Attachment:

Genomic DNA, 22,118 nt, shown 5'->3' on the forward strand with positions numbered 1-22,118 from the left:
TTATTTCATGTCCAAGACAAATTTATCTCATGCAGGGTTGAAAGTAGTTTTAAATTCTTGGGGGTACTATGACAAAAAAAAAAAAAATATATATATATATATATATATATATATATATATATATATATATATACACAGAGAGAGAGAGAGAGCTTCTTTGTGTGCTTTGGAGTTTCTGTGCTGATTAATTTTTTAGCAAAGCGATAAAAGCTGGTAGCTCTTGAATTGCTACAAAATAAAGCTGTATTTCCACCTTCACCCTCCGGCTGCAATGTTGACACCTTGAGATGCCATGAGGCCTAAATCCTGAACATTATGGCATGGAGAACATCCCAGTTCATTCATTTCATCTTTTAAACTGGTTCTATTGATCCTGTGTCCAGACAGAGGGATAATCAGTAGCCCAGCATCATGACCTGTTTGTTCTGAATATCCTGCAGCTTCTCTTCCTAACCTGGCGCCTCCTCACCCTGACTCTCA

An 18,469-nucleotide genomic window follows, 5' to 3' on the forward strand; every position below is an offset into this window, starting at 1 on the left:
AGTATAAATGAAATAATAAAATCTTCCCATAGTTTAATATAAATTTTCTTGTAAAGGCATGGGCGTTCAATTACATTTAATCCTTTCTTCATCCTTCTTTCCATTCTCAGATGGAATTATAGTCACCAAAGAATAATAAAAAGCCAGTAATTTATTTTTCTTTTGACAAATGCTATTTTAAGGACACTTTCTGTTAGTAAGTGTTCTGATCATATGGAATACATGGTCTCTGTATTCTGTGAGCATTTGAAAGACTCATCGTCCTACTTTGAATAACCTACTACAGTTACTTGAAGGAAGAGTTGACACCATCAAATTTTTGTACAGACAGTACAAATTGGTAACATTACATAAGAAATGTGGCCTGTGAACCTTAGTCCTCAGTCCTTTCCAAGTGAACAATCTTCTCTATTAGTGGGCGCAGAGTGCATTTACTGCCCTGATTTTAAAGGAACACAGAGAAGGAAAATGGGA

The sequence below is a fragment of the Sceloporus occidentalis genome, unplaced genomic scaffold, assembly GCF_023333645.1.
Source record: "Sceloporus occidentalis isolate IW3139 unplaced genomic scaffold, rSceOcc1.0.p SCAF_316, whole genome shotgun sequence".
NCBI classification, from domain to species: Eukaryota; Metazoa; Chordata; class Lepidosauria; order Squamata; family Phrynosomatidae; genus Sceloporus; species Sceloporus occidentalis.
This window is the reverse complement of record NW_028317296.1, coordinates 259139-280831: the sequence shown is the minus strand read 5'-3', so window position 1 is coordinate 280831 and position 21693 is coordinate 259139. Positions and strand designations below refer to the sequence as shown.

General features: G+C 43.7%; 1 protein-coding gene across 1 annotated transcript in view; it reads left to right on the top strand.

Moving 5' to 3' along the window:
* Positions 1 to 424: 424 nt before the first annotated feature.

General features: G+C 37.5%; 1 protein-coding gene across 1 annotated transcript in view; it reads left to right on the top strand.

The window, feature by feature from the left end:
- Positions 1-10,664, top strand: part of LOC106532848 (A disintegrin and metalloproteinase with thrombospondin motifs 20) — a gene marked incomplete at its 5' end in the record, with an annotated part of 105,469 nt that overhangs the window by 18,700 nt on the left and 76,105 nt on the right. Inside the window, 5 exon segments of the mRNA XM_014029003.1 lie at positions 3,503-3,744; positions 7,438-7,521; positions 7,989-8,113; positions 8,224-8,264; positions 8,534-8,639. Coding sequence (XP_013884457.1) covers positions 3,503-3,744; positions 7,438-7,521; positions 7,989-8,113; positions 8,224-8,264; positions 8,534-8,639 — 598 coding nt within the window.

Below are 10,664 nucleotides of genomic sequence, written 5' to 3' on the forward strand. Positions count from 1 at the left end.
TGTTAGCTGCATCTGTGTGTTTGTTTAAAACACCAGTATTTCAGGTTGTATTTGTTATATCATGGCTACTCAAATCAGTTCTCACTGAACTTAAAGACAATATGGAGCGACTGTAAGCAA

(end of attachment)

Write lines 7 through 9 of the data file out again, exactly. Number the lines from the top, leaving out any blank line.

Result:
NCBI classification, from domain to species: Eukaryota; Metazoa; Chordata; class Lepidosauria; order Squamata; family Phrynosomatidae; genus Sceloporus; species Sceloporus occidentalis.
This window is the reverse complement of record NW_028317296.1, coordinates 259139-280831: the sequence shown is the minus strand read 5'-3', so window position 1 is coordinate 280831 and position 21693 is coordinate 259139. Positions and strand designations below refer to the sequence as shown.

General features: G+C 43.7%; 1 protein-coding gene across 1 annotated transcript in view; it reads left to right on the top strand.